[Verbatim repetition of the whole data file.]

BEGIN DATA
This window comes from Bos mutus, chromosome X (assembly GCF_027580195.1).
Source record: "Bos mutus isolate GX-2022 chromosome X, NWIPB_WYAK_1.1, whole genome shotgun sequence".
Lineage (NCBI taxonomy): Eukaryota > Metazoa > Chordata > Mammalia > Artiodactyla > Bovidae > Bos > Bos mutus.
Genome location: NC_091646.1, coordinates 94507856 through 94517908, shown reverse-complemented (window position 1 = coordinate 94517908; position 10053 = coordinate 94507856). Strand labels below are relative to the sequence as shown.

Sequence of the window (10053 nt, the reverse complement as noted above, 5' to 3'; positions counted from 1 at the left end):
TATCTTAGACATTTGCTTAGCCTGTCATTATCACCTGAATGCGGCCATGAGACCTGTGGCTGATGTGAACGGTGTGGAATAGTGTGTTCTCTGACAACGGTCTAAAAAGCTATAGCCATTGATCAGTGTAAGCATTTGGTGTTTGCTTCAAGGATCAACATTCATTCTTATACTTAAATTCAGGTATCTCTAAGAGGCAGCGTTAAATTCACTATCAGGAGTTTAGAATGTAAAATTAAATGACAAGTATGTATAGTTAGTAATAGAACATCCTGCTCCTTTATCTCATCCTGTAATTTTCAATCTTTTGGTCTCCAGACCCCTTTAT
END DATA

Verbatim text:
This window comes from Bos mutus, chromosome X (assembly GCF_027580195.1).
Source record: "Bos mutus isolate GX-2022 chromosome X, NWIPB_WYAK_1.1, whole genome shotgun sequence".
Lineage (NCBI taxonomy): Eukaryota > Metazoa > Chordata > Mammalia > Artiodactyla > Bovidae > Bos > Bos mutus.
Genome location: NC_091646.1, coordinates 94507856 through 94517908, shown reverse-complemented (window position 1 = coordinate 94517908; position 10053 = coordinate 94507856). Strand labels below are relative to the sequence as shown.

Sequence of the window (10053 nt, the reverse complement as noted above, 5' to 3'; positions counted from 1 at the left end):
TATCTTAGACATTTGCTTAGCCTGTCATTATCACCTGAATGCGGCCATGAGACCTGTGGCTGATGTGAACGGTGTGGAATAGTGTGTTCTCTGACAACGGTCTAAAAAGCTATAGCCATTGATCAGTGTAAGCATTTGGTGTTTGCTTCAAGGATCAACATTCATTCTTATACTTAAATTCAGGTATCTCTAAGAGGCAGCGTTAAATTCACTATCAGGAGTTTAGAATGTAAAATTAAATGACAAGTATGTATAGTTAGTAATAGAACATCCTGCTCCTTTATCTCATCCTGTAATTTTCAATCTTTTGGTCTCCAGACCCCTTTAT